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« Climate Models Discussion
Challenges to teaching climate change and what students should know about models
3874:13219Share edittextuser=3761 post_id=13219 initial_post_id=0 thread_id=3874
I think it is important for students to understand the differences between a weather forecast and climate models. I heard quite often, "How can scientists predict the consequences of global warming if they cannot predict the weather next week?"
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If students have a clearer understanding of what science is, it may be easier to separate the politics of climate change from the science of climate change.
3874:13222Share edittextuser=1087 post_id=13222 initial_post_id=0 thread_id=3874
One of the greatest challenges that I've encountered is to get through the barrier of preconceptions. Students seem to gain most of their (mis)information from television, internet, and/or parents, and those sources often have greater credibility than educators. I am hoping that by asking students to work with real data and have them draw their own conclusions, this will help to replace misconceptions - but it's difficult to dislodge information once ingrained. The next challenge for many of my students is to understand how to deal with real data. Many students who take my introductory courses cannot do simple math, and they are overwhelmed when looking at simple graphs (e.g., CO2 concentrations with time). I would like to develop new strategies for getting them to the finish line without them getting side tracked by their limited math skills.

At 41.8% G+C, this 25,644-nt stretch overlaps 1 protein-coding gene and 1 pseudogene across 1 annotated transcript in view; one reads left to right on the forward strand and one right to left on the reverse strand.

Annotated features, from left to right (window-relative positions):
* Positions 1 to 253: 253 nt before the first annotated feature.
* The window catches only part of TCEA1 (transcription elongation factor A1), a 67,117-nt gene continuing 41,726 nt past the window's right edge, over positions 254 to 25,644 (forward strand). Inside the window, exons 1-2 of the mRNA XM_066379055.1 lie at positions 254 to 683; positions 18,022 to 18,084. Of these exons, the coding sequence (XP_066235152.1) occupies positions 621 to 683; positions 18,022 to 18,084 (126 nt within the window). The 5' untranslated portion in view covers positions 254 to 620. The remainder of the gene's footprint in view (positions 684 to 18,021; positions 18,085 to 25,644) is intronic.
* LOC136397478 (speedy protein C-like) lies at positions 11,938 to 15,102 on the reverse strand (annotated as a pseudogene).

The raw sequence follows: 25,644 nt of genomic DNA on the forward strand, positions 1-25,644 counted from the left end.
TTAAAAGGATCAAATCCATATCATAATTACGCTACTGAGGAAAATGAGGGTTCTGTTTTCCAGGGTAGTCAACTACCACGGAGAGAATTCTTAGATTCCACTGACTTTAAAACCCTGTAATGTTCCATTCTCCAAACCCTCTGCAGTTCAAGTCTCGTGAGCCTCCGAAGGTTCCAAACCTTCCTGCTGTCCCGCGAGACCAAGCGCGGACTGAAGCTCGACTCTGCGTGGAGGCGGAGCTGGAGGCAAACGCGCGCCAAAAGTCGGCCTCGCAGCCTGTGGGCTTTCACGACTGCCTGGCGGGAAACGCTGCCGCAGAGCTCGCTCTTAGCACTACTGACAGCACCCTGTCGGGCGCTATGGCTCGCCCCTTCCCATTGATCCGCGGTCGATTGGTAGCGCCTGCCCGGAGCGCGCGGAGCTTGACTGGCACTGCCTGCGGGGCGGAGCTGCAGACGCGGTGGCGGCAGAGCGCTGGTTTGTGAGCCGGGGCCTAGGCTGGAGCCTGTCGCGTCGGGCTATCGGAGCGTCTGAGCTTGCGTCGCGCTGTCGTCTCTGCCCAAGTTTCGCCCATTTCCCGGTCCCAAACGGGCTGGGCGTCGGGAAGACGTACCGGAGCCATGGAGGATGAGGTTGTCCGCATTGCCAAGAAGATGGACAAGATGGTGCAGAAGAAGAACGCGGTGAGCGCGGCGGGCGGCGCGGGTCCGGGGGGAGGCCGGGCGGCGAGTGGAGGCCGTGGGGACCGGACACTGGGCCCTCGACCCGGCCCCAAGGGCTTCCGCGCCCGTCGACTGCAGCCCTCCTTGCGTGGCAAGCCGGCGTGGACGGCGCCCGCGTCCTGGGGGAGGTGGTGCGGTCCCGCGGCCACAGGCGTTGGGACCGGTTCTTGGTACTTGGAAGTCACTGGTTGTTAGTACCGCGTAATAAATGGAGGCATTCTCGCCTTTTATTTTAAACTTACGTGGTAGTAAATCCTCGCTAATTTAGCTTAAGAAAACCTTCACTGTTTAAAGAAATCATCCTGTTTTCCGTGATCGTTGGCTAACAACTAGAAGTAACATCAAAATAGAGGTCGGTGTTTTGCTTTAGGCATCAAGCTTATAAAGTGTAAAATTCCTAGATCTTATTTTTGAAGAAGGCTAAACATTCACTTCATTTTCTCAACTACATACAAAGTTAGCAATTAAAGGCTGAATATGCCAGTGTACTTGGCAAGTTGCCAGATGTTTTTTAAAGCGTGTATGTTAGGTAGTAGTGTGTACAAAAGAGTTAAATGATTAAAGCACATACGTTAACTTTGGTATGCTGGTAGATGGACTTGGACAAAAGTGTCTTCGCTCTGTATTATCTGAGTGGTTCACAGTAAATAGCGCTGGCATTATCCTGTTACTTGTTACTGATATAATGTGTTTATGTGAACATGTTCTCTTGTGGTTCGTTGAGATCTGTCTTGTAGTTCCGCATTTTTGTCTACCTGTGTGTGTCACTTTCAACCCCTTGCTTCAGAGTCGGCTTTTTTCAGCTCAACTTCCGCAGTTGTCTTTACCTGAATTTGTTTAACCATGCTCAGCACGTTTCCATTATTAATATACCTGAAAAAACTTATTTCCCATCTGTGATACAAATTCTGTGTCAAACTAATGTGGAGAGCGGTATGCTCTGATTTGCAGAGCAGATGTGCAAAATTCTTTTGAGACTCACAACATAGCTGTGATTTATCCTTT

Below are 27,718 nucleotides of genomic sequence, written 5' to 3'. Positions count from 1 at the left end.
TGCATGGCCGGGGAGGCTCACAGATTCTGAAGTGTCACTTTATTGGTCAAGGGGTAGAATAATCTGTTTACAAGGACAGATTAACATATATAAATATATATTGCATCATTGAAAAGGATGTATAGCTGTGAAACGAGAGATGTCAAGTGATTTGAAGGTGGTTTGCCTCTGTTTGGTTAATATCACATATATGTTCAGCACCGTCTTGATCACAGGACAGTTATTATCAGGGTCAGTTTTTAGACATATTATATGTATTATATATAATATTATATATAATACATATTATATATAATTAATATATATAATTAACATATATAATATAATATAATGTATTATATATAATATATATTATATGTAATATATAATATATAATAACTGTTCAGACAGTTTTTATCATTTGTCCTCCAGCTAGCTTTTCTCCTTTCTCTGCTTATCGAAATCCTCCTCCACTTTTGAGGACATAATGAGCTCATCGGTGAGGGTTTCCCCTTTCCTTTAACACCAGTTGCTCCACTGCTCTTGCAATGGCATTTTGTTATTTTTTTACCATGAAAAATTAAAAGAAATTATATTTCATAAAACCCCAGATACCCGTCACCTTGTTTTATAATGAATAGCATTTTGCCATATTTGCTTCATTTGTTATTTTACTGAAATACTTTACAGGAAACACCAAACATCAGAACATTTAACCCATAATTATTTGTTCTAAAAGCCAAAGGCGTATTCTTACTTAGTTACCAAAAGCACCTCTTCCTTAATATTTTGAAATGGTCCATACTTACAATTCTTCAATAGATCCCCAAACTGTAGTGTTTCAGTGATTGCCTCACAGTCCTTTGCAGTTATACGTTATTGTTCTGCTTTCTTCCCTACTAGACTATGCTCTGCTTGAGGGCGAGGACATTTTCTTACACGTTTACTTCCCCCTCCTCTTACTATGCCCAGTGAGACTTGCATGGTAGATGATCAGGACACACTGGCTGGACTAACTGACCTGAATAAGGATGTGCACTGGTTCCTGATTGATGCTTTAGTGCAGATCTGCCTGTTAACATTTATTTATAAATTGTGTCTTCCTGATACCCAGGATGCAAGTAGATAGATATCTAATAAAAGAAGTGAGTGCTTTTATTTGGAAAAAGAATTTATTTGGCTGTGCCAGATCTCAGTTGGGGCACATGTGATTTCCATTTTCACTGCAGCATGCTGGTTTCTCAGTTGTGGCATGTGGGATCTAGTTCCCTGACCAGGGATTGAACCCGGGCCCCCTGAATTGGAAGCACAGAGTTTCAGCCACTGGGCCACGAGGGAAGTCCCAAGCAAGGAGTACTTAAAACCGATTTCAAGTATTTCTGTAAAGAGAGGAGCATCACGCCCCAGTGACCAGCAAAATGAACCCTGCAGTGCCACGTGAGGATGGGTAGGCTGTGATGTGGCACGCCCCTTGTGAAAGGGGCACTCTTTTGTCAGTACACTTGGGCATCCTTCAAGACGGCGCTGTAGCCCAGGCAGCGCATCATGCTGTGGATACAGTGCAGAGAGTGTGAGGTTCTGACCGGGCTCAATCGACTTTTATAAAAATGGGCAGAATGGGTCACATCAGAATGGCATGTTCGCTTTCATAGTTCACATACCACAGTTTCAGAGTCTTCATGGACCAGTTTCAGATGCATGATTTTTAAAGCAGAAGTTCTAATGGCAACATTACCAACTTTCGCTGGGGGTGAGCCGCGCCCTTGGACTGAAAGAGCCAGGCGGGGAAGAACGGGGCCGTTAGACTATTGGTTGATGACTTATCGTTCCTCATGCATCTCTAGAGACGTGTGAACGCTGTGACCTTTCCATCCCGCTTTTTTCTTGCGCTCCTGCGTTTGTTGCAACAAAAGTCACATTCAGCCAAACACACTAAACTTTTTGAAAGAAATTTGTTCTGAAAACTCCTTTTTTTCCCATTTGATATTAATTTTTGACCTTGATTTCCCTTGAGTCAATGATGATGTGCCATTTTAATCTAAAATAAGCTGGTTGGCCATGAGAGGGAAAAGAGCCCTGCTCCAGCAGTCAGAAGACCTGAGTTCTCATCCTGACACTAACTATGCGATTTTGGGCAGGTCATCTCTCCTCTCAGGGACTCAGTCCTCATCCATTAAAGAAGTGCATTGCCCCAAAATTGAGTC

I agree with Mea that uncertainty in climate models (or any data) is an important but difficult concept for teaching climate. One thing that came out of the first talk, and that I think is important to present to students, is how credible these models are - how well they can reproduce observed data, even with uncertainties considered. I was wondering if there is a way to create a 'bad' model output to compare to a 'good' model output to allow students to see the difference. With their lack of familiarity working with real data, I don't think students have the experience to decide what a good fit is - most of the science and math that they've likely encountered in high school is neatly packaged, with nice trends that are made to be obvious. Perhaps by allowing students to see a model that clearly does not fit, and then one that would be considered 'good' in the science community (even if not every data point matches perfectly, which I think is what students expect), and overlay them with the observed data, they can decide on their own which model seems to do a better job of reproducing the observed data. I'm not sure - just thinking . . .
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3874:13227Share edittextuser=4082 post_id=13227 initial_post_id=0 thread_id=3874
What about group work in which students present pros and cons of some competing GCMs and identify 'best practices' in climate modeling?
3874:13233Share edittextuser=15868 post_id=13233 initial_post_id=0 thread_id=3874
Upper division students have somewhat of an idea what is a model, but they don't see as in Mea's comment the difference in uncertainty and not factual- too much popular press. In many of my classes including field methods, labs, etc. I stress sources of error- what are they, how do they effect your results. Sometimes students take this to heart and declare nothing is valid. I like the idea of having a "bad" model to demonstrate. Very nice.
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